Those who favoured video recording said it captured 'the whole picture' and noted that body language was important when conducting health assessments. Respondents also felt that a video recording was most appropriate where physical examinations were to be conducted to show the client's actual response.

Duration of health assessments

Just under six in ten respondents said health assessments should last 'as long as necessary' (58 per cent). When asked how long would be too long for them personally, almost nine in ten respondents said the assessment could be over 30 minutes (87 per cent), however less than three in ten said they could manage more than an hour (28 per cent). Just over one in ten said they could manage over 1 hour 30 minutes (14 per cent).

Respondents who told us they would prefer a home visit, or who were carers tended to say health assessments should be shorter.

When asked what should happen if they felt they could no longer continue during a health assessment, most respondents said they would like to be able to arrange another assessment at a convenient date and time, including being able to select another assessor if required. Some requested that there be a written record of what had happened up to that point so the future health assessment would be shorter.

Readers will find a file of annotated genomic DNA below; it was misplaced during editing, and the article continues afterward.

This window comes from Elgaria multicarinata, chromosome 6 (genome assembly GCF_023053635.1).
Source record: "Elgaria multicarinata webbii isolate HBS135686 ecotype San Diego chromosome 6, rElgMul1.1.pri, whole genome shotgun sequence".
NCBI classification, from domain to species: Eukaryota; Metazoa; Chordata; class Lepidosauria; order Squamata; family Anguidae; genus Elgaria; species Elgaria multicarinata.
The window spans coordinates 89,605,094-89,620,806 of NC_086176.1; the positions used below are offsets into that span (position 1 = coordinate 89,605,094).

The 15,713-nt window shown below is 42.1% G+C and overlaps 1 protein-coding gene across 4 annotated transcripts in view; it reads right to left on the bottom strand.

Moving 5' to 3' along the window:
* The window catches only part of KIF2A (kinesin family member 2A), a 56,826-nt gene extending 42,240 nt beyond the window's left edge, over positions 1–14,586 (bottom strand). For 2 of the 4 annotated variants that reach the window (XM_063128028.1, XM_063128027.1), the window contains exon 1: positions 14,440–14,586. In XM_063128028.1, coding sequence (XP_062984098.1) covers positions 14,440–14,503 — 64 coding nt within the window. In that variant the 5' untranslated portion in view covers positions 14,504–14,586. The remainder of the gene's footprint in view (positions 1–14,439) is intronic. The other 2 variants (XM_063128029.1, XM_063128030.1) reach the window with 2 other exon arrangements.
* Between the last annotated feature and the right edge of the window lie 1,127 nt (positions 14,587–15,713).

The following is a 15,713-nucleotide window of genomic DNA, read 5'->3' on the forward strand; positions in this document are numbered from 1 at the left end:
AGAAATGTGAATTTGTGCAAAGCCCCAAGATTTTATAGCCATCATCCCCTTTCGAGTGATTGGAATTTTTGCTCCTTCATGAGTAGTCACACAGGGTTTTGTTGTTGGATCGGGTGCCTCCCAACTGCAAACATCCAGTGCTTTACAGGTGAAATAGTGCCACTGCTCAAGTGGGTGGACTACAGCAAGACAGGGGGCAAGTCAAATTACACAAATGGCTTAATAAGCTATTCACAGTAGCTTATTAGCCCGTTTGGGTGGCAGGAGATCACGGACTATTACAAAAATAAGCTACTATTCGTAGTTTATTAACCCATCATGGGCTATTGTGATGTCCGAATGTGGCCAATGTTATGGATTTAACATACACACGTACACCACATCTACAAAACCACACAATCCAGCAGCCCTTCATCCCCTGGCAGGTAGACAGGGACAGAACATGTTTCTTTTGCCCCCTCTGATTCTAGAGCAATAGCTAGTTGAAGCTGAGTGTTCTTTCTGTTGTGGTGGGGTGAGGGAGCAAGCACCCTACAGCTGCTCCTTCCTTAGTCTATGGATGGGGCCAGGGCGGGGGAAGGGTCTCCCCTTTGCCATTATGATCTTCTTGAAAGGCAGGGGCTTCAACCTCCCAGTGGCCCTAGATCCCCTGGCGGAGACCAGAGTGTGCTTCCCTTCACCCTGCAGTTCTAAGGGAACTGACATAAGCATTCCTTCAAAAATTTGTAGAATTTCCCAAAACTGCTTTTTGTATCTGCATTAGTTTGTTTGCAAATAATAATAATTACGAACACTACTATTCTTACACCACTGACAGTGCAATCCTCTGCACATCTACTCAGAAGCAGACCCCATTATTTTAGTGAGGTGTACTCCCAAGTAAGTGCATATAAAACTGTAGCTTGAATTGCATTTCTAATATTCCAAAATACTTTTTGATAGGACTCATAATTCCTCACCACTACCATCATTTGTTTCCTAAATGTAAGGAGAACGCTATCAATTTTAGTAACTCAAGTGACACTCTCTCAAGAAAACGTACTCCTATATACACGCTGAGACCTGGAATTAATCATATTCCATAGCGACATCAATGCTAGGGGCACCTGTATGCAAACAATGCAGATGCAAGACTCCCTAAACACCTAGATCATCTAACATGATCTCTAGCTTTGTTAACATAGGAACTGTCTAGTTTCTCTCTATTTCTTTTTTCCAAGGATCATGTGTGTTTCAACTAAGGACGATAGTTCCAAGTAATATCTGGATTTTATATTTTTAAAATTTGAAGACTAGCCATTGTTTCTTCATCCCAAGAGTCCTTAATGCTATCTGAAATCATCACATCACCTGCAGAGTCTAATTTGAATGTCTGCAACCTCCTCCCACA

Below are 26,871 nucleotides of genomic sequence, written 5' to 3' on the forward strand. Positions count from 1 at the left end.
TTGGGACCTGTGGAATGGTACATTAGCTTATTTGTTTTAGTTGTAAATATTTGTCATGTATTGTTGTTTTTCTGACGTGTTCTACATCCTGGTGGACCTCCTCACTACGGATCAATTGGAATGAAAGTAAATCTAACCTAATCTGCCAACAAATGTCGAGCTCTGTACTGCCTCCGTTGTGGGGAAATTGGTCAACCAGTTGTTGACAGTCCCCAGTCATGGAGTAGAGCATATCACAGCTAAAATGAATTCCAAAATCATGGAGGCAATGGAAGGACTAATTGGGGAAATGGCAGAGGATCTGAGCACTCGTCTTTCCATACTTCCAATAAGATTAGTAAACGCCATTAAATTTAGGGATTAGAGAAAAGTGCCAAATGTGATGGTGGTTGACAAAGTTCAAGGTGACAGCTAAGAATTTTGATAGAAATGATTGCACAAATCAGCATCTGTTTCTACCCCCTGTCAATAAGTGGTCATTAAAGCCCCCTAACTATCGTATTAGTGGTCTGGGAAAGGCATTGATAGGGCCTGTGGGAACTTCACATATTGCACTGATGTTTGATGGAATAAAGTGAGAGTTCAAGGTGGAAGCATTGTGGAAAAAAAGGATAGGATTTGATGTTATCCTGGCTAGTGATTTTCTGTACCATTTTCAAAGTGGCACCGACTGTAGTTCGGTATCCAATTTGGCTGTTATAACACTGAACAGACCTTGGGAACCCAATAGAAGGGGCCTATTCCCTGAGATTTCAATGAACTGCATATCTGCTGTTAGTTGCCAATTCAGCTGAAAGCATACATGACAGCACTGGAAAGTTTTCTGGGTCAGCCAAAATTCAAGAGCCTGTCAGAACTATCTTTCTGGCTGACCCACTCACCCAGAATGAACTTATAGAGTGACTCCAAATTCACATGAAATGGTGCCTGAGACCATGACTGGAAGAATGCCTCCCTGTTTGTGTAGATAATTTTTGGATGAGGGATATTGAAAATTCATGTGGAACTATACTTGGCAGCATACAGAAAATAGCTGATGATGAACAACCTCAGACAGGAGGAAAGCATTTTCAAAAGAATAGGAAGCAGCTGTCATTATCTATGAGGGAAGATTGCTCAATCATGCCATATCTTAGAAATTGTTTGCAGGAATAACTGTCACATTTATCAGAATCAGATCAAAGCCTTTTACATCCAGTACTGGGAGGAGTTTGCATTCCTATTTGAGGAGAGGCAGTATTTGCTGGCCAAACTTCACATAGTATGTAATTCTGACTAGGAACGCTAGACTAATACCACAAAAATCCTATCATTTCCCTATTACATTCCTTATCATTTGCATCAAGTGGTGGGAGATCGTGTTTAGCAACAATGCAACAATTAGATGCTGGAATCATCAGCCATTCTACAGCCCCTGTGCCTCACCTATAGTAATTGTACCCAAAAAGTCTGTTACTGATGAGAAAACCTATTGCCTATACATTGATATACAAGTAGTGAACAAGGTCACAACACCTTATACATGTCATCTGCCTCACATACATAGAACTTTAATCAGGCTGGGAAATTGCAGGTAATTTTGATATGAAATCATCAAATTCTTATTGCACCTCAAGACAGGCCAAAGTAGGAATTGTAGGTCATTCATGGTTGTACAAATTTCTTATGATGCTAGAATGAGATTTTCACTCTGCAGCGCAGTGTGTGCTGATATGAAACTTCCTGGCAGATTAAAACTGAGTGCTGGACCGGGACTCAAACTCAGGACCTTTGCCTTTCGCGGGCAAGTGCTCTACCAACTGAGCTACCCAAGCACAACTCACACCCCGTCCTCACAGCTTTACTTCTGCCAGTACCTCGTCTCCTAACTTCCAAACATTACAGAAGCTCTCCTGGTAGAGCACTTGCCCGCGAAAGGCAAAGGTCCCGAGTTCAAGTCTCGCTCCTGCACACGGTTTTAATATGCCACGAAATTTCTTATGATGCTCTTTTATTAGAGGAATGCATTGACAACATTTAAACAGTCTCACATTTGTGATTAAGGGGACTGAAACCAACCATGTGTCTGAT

Other respondents suggested that it be made clear to clients that they had the right to stop the appointment if they wished, to avoid feelings of stress or worry about consequences should they choose to do so. Some felt that incorporating breaks into the process would reduce the need for clients to cut assessments short.

Claiming expenses after a health assessment

Just over a fifth of respondents had claimed, or had claimed and received expenses after a health assessment (21 per cent). Respondents tended to be satisfied with the expenses process saying it went 'very quickly' and that it was a 'good solution'.

Respondents differed in the length of time they reported it taking to receive the expenses, however most said it was four weeks or less.

A minority of respondents were unhappy with the process, saying it was 'more hassle than it was worth'. Others felt having to be out of pocket before the assessment was inconvenient, and that some clients couldn't afford to be without the money for such a long time.